Yelp (NYSE:YELP) is schedule to price this week with the proposed range from $12 to $14. It's a quality player in aggregating user-generated content around local businesses. Their content and services drives advertising demand from businesses who are faced with the need to tap into more online avenues for visibility and to try and manage their brands and acquire customers.
Yelp has executed well but their model relies on a high cost sales and marketing approach that depresses operating margins. Our IV estimate suggests a $13 to $15 per share valuation which leaves little upside and much risk.
- Strong growth in monthly unique users, reviews and covered business locations. Revenue visibility is good.
- Increasing use of mobile devices tends to increase demand for localized content.
- In general Yelp has clearly superior local content in terms of number of reviews, depth of engagement and breadth of local businesses covered.
- Gross margins are very high as they should be in a digital business so if operating effectiveness can improve they company will eventually show increasing returns to scale.
- Overall we give the management team pretty good marks for market vision, leadership and execution.
- Another dual class of stock concentrates power with management. These arrangements cut both ways in that they encourage longer-term planning but can also become an obstacle to dealing with poor managers.
- Yelp is differentiated in the market but it's not clear if this segment is substantive enough to be a separate public company.
- There remains some debate around the credibility of online reviews in general and with Yelp in particular. True user-generated content has proven to be much trickier than many expected and Yelp depends on this content more than most companies.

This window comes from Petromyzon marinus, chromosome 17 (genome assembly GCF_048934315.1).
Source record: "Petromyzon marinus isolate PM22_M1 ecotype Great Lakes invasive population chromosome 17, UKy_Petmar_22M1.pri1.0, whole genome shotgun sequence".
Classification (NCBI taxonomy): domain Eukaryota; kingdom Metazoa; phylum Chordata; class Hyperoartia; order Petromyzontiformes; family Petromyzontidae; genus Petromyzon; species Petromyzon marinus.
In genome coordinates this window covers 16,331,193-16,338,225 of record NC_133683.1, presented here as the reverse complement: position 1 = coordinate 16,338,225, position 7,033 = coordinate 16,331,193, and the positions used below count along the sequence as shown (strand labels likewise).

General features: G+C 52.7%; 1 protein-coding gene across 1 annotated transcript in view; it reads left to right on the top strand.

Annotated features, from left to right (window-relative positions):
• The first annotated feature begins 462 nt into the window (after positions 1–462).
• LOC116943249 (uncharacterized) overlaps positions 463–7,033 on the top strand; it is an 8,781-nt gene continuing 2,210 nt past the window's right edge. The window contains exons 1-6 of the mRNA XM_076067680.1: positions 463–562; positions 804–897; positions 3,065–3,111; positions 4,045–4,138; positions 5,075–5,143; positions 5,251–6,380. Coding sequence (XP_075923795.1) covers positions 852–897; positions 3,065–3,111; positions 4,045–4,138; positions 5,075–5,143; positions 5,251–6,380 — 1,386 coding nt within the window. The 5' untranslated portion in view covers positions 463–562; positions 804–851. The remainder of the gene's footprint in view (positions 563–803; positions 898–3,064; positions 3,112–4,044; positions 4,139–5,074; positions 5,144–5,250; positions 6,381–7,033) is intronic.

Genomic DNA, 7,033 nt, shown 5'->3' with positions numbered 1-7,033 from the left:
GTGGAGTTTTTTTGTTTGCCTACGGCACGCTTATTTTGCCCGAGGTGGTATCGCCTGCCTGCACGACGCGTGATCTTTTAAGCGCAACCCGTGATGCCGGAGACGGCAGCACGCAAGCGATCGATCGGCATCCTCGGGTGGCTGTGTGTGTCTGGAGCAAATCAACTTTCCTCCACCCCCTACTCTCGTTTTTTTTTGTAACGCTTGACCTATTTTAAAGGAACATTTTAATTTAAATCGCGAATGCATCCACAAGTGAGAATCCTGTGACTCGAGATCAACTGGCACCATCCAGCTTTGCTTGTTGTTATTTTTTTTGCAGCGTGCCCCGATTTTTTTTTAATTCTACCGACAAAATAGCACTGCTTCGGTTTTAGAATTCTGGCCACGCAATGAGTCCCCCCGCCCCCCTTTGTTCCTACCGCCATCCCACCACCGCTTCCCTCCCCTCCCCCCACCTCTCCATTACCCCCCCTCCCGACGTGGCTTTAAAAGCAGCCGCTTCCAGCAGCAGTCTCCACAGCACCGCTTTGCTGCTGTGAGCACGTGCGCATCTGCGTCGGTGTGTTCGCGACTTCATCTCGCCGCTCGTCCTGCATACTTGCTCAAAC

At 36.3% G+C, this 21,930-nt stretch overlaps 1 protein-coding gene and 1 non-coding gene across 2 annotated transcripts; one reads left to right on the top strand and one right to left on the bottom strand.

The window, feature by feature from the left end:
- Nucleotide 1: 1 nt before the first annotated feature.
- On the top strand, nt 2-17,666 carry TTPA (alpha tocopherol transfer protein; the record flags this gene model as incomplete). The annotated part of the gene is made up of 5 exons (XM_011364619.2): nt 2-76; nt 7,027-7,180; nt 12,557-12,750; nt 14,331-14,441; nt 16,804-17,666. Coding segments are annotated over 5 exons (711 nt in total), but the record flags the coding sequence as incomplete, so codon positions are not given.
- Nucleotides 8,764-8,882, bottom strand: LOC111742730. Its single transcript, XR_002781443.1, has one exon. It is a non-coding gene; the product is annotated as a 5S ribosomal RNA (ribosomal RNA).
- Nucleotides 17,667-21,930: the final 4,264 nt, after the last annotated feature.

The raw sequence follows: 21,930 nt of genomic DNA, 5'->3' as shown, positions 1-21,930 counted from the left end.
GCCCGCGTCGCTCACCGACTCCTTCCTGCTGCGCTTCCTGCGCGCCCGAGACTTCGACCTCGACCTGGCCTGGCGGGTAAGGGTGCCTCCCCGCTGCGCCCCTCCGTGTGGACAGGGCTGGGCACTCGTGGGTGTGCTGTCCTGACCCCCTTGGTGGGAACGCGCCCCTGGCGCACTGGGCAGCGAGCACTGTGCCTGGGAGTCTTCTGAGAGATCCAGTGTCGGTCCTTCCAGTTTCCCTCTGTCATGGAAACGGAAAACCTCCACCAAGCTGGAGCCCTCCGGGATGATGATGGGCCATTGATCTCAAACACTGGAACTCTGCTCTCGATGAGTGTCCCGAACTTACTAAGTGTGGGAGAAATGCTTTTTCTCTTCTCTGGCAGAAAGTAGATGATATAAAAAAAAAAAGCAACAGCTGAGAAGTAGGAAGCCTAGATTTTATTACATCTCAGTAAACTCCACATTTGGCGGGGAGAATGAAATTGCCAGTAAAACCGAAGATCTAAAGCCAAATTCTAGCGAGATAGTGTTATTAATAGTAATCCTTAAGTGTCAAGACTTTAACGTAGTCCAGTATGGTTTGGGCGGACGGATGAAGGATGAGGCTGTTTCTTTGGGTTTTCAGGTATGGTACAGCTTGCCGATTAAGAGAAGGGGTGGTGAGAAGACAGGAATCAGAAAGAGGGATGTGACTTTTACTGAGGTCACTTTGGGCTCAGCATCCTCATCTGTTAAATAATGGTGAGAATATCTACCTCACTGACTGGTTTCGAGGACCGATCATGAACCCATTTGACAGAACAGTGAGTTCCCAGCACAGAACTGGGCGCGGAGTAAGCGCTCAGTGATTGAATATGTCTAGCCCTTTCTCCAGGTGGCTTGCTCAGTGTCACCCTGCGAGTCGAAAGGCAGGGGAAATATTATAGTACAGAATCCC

- Our base case IV comes out with a $16 per share value, which compares to the $13 mid-point. However this relies on massive margin improvements in later years.
- Growth has come at a high cost operating expenses have grown at a rapid clip with high expenses for sales and marketing and G&A. Specifically, these expenses increased $26M to drive an incremental $35M in revenue in 2011.
- Sales and marketing is run like a machine, which churns a large number of recruits through the system. Yelp is a value proposition that is sold rather than bought and it's not yet clear if this will change.
- Yelp is still a relatively small player in a large market with intense competition. In addition to large players like Google (NASDAQ:GOOG), there are other niche players in restaurants (NASDAQ:OPEN), services (NASDAQ:ANGI), retail (NASDAQ:GRPN) and many in hotels and travel.
- International markets have been problematic for similar businesses and it will take time to know to what extent the Yelp approach will work in markets outside of US urban areas.
- Consistent with our IV comment above, there is not much current period share price support until 2015 even if the company hits their operating targets. More reasonable long-term financial model targets yield an IV of $13.50, which provides little upside from the proposed offering range.
Yelp will be joining a parade of recent money-losing internet companies in testing the public markets. Given the IV and filing range, there's not much to get excited about in terms of the IPO.